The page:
History of Hastings

Explore the history of Hastings!

The Hastings fishing fleet has a long history. Fishing boats similar to those in use in Hastings today have been launching from the same beach under the Hastings cliffs for at least 500 years.

While the sea has provided the economic backbone of Hastings for many centuries, erosional process and long shore drift combined with human intervention have been responsible for reshaping the coastline and consequently the town over the last millennia. The harbour has steadily moved eastwards from its original location in the vicinity of what is now the Priory Meadow Shopping Centre to its present location on the stade (Saxon for landing place) in front of the Old Town. What was once a significant fleet of around 100 boats in the early 1800s (Peak, 1985) now numbers just 29. In common with fleets from across theUKthe beach launched fleet at Hastings has been negatively affected by the implementation of European fishing quotas. Nevertheless steps have been taken to ensure its continued viability and it now has Marine Stewardship Council certification for the sustainable fishing of Dover sole, herring and mackerel thereby enabling those fishermen who are part of the accreditation scheme to charge a premium for their catch.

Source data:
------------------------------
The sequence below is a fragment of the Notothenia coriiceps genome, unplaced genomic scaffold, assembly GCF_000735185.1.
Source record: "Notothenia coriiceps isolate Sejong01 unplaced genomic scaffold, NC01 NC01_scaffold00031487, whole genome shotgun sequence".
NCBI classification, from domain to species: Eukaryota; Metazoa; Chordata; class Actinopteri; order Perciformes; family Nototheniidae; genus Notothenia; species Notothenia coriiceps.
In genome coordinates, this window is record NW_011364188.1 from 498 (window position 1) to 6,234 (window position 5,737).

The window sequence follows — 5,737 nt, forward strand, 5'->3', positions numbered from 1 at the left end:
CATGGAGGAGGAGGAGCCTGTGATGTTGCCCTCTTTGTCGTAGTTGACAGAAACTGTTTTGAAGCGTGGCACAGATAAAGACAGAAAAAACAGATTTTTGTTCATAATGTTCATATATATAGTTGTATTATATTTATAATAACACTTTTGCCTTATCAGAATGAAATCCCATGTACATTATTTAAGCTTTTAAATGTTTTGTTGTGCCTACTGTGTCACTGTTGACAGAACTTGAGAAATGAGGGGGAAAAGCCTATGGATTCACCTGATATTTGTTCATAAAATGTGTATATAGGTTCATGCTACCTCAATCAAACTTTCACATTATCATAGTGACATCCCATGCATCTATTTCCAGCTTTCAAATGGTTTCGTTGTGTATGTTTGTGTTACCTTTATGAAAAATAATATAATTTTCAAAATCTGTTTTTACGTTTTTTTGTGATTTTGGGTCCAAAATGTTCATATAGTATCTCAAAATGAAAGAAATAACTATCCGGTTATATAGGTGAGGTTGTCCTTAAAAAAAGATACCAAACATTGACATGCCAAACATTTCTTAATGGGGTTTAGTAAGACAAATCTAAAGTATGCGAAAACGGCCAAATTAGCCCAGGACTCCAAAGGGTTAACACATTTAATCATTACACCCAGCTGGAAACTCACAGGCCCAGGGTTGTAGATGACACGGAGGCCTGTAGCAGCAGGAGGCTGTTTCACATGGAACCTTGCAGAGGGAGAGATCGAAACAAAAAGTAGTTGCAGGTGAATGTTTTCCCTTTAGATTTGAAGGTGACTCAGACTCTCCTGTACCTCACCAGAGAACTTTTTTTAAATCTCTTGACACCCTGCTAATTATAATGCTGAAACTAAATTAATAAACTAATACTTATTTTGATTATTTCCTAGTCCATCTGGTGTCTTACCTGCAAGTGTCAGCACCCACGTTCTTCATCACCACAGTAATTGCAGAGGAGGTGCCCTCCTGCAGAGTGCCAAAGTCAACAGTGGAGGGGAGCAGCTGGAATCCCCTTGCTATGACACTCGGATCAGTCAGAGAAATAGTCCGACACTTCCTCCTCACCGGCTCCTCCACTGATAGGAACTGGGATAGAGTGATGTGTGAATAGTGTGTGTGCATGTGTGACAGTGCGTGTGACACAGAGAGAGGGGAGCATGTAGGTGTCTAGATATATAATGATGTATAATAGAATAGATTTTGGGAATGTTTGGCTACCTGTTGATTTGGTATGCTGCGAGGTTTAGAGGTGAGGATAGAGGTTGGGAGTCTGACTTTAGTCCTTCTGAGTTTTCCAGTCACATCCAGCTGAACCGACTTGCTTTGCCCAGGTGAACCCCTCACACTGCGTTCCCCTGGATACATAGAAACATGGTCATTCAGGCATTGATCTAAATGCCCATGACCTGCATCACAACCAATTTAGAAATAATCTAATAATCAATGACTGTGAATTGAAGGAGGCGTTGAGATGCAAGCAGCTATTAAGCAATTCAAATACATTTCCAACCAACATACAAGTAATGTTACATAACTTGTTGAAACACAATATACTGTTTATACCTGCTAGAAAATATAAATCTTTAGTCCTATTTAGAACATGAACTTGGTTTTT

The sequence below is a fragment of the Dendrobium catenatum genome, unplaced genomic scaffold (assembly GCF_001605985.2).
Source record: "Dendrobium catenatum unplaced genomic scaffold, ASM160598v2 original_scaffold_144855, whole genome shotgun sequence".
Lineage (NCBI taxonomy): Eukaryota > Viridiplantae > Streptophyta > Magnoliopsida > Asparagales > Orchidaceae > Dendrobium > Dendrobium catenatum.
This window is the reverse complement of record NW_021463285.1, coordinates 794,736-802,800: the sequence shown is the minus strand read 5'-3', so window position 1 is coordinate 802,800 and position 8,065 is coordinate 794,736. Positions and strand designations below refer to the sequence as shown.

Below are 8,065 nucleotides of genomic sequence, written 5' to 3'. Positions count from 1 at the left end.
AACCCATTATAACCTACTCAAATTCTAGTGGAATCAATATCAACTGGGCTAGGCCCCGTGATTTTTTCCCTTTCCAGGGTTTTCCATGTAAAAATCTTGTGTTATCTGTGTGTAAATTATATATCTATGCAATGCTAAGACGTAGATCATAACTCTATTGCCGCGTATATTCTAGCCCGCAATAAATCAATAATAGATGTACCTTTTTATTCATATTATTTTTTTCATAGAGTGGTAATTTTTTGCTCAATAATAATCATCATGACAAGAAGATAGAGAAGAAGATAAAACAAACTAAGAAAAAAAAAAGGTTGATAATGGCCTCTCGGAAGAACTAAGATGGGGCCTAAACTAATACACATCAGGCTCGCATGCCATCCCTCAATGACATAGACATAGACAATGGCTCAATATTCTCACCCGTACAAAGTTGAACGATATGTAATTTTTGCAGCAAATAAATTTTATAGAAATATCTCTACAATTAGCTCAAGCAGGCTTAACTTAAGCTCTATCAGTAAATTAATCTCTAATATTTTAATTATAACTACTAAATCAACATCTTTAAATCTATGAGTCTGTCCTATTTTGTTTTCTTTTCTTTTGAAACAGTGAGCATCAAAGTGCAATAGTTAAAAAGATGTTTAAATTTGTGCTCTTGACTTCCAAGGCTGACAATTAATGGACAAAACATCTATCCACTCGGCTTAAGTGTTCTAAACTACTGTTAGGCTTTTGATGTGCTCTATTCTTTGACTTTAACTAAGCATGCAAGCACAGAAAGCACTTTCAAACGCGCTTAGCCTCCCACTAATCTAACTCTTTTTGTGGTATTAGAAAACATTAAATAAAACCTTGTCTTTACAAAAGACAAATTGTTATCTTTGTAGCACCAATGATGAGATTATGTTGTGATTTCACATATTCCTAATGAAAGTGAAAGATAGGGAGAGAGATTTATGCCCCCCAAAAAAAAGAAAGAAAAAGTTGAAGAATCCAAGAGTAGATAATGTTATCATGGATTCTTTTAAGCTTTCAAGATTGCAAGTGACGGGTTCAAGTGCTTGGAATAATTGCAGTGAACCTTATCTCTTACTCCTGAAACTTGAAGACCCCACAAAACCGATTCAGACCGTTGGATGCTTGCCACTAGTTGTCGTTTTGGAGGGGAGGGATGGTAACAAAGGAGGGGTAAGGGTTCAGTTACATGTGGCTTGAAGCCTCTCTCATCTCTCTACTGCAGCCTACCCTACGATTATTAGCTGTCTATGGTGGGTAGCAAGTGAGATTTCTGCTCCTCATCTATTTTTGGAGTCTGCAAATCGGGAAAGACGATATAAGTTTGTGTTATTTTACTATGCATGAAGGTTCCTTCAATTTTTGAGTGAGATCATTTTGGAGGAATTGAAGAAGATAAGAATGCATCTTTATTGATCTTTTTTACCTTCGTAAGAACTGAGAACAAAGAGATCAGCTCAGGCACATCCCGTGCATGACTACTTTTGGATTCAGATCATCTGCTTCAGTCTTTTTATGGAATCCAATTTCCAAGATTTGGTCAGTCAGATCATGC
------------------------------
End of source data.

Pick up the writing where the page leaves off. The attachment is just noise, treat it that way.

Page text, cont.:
The current coastal processes have been affecting the Hastings coastline for hundreds of years.  Long shore drift is thought to have resulted in the accumulation of shingle against East Hill which used to project further into the sea at Rock-a-Nore thereby forming a shingle beach, or stade, which acts as the present location of the fishing fleet opposite the Old Town. This is known to have been in constant use by the fishing fleet since at least the 1500s. The stade, however, is just one of several locations that vessels have used as a harbour throughout the town’s history. The location of previous sites has been the subject of some debate and an important aspect in the position of any harbour/port and associated settlement is the morphology of the coastline.

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References

Leslie, K. and Short, B. (1999). Historical Atlas ofSussex. Phillimore,Chichester

Manwaring Baines, J. (1953) Historic Hastings. F.J Parsons Ltd,Hastings.

Marsden, P. (2003). The maritime archaeology of Sussex. In: Rudling, D (ed.) The Archaeology of Sussex to AD 2000. Centre for Continuing Education,University of Sussex.

Martin, D. and Martin, B. (2009). Hastings Old Town: an Archaeological History to 1750.East Sussex Architectural Research Report.

Peak, S (1985). Fishermen of Hastings:  200 Years of the Hastings Fishing Community. Speaks Books,Hastings.

Salzman, (1921) Hastings. S.P.C.K.,London